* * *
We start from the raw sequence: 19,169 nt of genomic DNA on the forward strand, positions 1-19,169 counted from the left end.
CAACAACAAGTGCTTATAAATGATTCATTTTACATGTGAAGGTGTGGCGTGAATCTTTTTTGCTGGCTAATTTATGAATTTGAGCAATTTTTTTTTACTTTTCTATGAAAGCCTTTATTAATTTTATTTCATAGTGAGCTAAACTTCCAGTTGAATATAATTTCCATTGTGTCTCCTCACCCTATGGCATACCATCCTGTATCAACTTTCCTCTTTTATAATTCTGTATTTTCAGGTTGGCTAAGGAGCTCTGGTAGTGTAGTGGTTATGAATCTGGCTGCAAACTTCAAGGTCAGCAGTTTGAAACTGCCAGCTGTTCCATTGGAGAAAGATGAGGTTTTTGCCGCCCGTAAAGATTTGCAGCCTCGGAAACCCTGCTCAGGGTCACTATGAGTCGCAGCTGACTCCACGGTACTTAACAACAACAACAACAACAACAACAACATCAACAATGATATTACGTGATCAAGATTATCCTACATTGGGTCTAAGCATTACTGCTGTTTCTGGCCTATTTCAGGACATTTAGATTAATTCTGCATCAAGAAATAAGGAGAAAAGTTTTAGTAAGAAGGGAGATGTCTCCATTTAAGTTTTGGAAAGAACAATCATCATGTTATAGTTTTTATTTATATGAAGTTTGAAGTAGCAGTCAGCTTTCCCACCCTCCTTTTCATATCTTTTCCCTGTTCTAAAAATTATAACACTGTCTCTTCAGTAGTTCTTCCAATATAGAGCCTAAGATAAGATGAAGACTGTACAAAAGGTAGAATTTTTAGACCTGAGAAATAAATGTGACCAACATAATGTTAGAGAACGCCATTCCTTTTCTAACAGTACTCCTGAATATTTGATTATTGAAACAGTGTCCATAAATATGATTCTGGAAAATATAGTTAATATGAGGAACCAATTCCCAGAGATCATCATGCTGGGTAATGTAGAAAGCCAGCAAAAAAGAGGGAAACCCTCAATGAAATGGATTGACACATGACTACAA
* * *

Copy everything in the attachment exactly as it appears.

We start from the raw sequence: 19,169 nt of genomic DNA on the forward strand, positions 1-19,169 counted from the left end.
CAACAACAAGTGCTTATAAATGATTCATTTTACATGTGAAGGTGTGGCGTGAATCTTTTTTGCTGGCTAATTTATGAATTTGAGCAATTTTTTTTTACTTTTCTATGAAAGCCTTTATTAATTTTATTTCATAGTGAGCTAAACTTCCAGTTGAATATAATTTCCATTGTGTCTCCTCACCCTATGGCATACCATCCTGTATCAACTTTCCTCTTTTATAATTCTGTATTTTCAGGTTGGCTAAGGAGCTCTGGTAGTGTAGTGGTTATGAATCTGGCTGCAAACTTCAAGGTCAGCAGTTTGAAACTGCCAGCTGTTCCATTGGAGAAAGATGAGGTTTTTGCCGCCCGTAAAGATTTGCAGCCTCGGAAACCCTGCTCAGGGTCACTATGAGTCGCAGCTGACTCCACGGTACTTAACAACAACAACAACAACAACAACAACATCAACAATGATATTACGTGATCAAGATTATCCTACATTGGGTCTAAGCATTACTGCTGTTTCTGGCCTATTTCAGGACATTTAGATTAATTCTGCATCAAGAAATAAGGAGAAAAGTTTTAGTAAGAAGGGAGATGTCTCCATTTAAGTTTTGGAAAGAACAATCATCATGTTATAGTTTTTATTTATATGAAGTTTGAAGTAGCAGTCAGCTTTCCCACCCTCCTTTTCATATCTTTTCCCTGTTCTAAAAATTATAACACTGTCTCTTCAGTAGTTCTTCCAATATAGAGCCTAAGATAAGATGAAGACTGTACAAAAGGTAGAATTTTTAGACCTGAGAAATAAATGTGACCAACATAATGTTAGAGAACGCCATTCCTTTTCTAACAGTACTCCTGAATATTTGATTATTGAAACAGTGTCCATAAATATGATTCTGGAAAATATAGTTAATATGAGGAACCAATTCCCAGAGATCATCATGCTGGGTAATGTAGAAAGCCAGCAAAAAAGAGGGAAACCCTCAATGAAATGGATTGACACATGACTACAA